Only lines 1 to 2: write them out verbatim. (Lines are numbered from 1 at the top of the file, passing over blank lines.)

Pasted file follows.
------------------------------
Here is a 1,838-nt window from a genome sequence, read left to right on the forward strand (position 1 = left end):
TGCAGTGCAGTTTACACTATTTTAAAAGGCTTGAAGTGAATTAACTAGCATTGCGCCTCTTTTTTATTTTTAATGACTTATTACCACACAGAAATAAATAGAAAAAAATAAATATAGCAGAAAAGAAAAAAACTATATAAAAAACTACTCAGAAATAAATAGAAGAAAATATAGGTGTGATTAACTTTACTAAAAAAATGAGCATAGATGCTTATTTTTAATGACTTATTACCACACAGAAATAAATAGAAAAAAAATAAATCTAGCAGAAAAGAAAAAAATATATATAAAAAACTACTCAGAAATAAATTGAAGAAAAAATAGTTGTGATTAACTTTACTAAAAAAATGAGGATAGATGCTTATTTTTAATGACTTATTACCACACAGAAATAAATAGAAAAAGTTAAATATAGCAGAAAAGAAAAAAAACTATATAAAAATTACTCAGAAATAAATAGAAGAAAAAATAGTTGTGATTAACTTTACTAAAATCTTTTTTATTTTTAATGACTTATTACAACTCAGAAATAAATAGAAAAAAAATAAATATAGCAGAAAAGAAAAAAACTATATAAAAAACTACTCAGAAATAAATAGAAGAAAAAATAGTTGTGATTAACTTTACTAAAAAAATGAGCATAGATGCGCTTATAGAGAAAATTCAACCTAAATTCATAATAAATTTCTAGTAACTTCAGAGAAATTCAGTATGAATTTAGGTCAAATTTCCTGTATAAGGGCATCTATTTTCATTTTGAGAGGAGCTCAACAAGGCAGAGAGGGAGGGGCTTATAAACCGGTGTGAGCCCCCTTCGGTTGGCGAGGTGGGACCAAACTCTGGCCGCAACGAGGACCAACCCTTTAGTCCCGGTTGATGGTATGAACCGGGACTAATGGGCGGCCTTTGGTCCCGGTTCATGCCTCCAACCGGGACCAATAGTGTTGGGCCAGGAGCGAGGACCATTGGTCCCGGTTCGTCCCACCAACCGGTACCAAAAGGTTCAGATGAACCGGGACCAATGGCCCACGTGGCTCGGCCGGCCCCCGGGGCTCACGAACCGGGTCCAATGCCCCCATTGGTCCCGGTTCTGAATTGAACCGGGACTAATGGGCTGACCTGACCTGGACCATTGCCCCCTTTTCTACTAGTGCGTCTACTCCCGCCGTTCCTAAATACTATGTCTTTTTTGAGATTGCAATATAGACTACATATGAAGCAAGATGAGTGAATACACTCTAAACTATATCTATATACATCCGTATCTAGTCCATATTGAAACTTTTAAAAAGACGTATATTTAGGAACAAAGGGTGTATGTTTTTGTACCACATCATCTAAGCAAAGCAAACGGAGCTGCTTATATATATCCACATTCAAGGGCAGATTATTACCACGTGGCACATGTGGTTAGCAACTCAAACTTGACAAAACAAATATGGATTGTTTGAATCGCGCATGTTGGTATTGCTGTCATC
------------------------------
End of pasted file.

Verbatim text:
Here is a 1,838-nt window from a genome sequence, read left to right on the forward strand (position 1 = left end):
TGCAGTGCAGTTTACACTATTTTAAAAGGCTTGAAGTGAATTAACTAGCATTGCGCCTCTTTTTTATTTTTAATGACTTATTACCACACAGAAATAAATAGAAAAAAATAAATATAGCAGAAAAGAAAAAAACTATATAAAAAACTACTCAGAAATAAATAGAAGAAAATATAGGTGTGATTAACTTTACTAAAAAAATGAGCATAGATGCTTATTTTTAATGACTTATTACCACACAGAAATAAATAGAAAAAAAATAAATCTAGCAGAAAAGAAAAAAATATATATAAAAAACTACTCAGAAATAAATTGAAGAAAAAATAGTTGTGATTAACTTTACTAAAAAAATGAGGATAGATGCTTATTTTTAATGACTTATTACCACACAGAAATAAATAGAAAAAGTTAAATATAGCAGAAAAGAAAAAAAACTATATAAAAATTACTCAGAAATAAATAGAAGAAAAAATAGTTGTGATTAACTTTACTAAAATCTTTTTTATTTTTAATGACTTATTACAACTCAGAAATAAATAGAAAAAAAATAAATATAGCAGAAAAGAAAAAAACTATATAAAAAACTACTCAGAAATAAATAGAAGAAAAAATAGTTGTGATTAACTTTACTAAAAAAATGAGCATAGATGCGCTTATAGAGAAAATTCAACCTAAATTCATAATAAATTTCTAGTAACTTCAGAGAAATTCAGTATGAATTTAGGTCAAATTTCCTGTATAAGGGCATCTATTTTCATTTTGAGAGGAGCTCAACAAGGCAGAGAGGGAGGGGCTTATAAACCGGTGTGAGCCCCCTTCGGTTGGCGAGGTGGGACCAAACTCTGGCCGCAACGAGGACCAACCCTTTAGTCCCGGTTGATGGTATGAACCGGGACTAATGGGCGGCCTTTGGTCCCGGTTCATGCCTCCAACCGGGACCAATAGTGTTGGGCCAGGAGCGAGGACCATTGGTCCCGGTTCGTCCCACCAACCGGTACCAAAAGGTTCAGATGAACCGGGACCAATGGCCCACGTGGCTCGGCCGGCCCCCGGGGCTCACGAACCGGGTCCAATGCCCCCATTGGTCCCGGTTCTGAATTGAACCGGGACTAATGGGCTGACCTGACCTGGACCATTGCCCCCTTTTCTACTAGTGCGTCTACTCCCGCCGTTCCTAAATACTATGTCTTTTTTGAGATTGCAATATAGACTACATATGAAGCAAGATGAGTGAATACACTCTAAACTATATCTATATACATCCGTATCTAGTCCATATTGAAACTTTTAAAAAGACGTATATTTAGGAACAAAGGGTGTATGTTTTTGTACCACATCATCTAAGCAAAGCAAACGGAGCTGCTTATATATATCCACATTCAAGGGCAGATTATTACCACGTGGCACATGTGGTTAGCAACTCAAACTTGACAAAACAAATATGGATTGTTTGAATCGCGCATGTTGGTATTGCTGTCATC